This one is in permanent rotation in my DVD collection. When and if  it wears out it will be replaced quickly. A classic! ***** five stars on my board.

One of my all-time favorites, too, svf.

I love the recurring character of the waiter, who kind of has an inkling as to what’s going on but can’t be bothered to fully figure it out.

The second brawl at Chez Lui, after they do “You and Me.” is perhaps my favorite scene – it’s such a great number, a couple of polished pros doing the not exactly ad-libbed ad libs … wonderful!

LOL. I love the waiter too. So snarky, and so very droll. He is the only character in the movie that actually tops Toddy’s witty lines. I also enjoy Richard’s girlfriend/sugar mama, especially in the scene you mentioned. So full of herself. I love the comeuppance she gets!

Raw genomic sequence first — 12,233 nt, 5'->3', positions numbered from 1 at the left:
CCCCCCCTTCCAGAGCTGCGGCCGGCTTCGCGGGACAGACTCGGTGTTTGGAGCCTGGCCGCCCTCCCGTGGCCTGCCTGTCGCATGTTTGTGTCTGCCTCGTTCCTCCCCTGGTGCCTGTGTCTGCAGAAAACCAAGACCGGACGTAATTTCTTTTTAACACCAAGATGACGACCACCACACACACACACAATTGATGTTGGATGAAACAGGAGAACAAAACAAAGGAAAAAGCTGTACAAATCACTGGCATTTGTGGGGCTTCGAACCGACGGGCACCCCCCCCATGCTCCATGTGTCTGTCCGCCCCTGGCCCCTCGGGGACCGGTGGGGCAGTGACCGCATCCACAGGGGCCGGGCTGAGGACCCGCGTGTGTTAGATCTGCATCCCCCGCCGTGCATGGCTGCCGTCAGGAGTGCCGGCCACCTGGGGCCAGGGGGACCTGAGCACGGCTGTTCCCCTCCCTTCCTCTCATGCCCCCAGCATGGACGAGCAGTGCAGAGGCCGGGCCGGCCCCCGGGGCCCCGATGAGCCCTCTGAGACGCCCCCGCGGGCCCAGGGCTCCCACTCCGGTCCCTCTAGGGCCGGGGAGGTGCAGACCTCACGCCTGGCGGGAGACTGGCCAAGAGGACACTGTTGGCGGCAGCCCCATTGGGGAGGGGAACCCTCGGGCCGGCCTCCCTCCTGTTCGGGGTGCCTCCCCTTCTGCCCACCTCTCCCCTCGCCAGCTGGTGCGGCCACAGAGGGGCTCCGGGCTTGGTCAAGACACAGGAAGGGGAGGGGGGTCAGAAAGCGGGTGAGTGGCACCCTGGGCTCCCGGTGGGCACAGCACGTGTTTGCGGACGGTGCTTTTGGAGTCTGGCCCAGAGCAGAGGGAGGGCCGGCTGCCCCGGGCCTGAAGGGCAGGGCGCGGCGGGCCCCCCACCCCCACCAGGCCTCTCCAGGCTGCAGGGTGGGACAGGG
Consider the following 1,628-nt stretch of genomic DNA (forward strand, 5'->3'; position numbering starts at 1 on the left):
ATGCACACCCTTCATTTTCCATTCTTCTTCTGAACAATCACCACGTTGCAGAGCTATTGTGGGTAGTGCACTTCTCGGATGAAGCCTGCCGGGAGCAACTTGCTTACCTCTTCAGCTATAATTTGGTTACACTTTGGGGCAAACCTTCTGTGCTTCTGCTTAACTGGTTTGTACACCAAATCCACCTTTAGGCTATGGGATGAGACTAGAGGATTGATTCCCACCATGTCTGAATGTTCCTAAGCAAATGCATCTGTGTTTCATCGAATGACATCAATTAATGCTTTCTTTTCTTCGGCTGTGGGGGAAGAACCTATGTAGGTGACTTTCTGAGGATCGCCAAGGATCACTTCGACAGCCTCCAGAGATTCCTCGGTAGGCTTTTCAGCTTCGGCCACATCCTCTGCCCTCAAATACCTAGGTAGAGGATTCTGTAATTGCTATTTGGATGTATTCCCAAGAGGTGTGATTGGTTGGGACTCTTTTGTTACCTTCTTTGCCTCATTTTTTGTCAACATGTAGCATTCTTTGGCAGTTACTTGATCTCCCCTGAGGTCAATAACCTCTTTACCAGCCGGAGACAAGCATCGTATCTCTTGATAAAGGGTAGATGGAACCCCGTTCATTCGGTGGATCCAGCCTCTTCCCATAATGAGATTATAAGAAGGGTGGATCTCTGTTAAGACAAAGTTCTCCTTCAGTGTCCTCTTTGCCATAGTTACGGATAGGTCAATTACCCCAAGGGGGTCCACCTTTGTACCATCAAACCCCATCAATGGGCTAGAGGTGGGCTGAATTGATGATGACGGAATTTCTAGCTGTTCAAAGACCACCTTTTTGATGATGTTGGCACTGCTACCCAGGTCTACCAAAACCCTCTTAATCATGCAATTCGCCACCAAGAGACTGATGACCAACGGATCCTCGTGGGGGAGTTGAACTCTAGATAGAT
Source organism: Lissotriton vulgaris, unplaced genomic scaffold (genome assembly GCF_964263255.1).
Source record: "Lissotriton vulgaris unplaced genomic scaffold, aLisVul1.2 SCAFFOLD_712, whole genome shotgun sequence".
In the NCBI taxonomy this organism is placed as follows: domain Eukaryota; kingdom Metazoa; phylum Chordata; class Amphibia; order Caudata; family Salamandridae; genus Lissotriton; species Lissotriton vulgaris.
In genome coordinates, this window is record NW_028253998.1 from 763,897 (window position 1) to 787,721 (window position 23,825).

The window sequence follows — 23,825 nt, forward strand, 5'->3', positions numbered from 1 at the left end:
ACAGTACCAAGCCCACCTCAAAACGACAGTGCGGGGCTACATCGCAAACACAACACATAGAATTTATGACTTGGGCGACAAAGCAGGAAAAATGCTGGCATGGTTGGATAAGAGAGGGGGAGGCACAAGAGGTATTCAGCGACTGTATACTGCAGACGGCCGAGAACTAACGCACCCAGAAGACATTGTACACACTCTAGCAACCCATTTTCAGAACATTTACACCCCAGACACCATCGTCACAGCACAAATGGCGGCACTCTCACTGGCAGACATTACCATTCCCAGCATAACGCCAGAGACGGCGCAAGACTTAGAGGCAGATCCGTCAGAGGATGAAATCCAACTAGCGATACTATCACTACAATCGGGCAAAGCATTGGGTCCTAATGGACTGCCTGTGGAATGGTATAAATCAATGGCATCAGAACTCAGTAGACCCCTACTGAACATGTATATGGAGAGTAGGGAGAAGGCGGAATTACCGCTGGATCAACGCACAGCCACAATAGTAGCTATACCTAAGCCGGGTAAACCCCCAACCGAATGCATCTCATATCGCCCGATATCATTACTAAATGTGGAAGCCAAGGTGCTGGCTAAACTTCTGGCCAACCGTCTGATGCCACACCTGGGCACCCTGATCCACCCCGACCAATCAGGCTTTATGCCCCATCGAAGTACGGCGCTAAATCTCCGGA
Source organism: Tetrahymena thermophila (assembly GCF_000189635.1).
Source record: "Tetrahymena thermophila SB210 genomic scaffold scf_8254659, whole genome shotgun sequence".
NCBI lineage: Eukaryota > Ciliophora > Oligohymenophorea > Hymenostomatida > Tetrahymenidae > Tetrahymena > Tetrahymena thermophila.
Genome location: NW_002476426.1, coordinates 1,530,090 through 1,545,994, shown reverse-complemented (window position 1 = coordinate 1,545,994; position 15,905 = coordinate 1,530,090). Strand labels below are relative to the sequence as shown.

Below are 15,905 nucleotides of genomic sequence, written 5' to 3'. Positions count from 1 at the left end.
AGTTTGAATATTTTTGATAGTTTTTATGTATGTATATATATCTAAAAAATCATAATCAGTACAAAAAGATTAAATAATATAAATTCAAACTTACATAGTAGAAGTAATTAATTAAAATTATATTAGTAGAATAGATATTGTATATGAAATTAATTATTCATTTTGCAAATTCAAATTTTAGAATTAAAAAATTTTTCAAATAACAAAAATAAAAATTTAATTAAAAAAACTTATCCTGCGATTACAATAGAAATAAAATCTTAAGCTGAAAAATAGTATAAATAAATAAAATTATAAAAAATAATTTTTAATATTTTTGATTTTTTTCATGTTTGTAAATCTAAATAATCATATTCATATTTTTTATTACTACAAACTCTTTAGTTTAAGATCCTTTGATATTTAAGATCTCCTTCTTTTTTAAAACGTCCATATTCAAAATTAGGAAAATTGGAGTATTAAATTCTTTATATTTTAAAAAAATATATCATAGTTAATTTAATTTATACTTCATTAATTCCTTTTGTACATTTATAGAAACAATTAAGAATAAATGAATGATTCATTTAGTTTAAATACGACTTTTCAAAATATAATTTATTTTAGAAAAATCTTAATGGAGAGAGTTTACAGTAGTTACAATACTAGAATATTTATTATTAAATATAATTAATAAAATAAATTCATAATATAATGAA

I am not a fan—but then, I hate nearly all of Blake Edwards’ films, and I think Julie Andrews was laughably miscast.

I have a rare tape of the original 1933 Viktor und Viktoria, starring the great Renate Muller and Hermann Thimig, and it dances rings around the 1981 version. Sadly, it’s all but impossible to find.

I like V/V a lot too but I can’t give it my highest recommendation and I wouldn’t buy the DVD (although I did tape it and I have the soundtrack). There are a lot of stellar bits that you’ve already mentioned (it’s “The Shady Dame from Seville” though), plus “Chicago, Illinois,” Toddy’s first number “Gay Paris” and “You and Me,” the Preston/Andrews duet. Oh, and that freaky reversed faces number is oddly brilliant.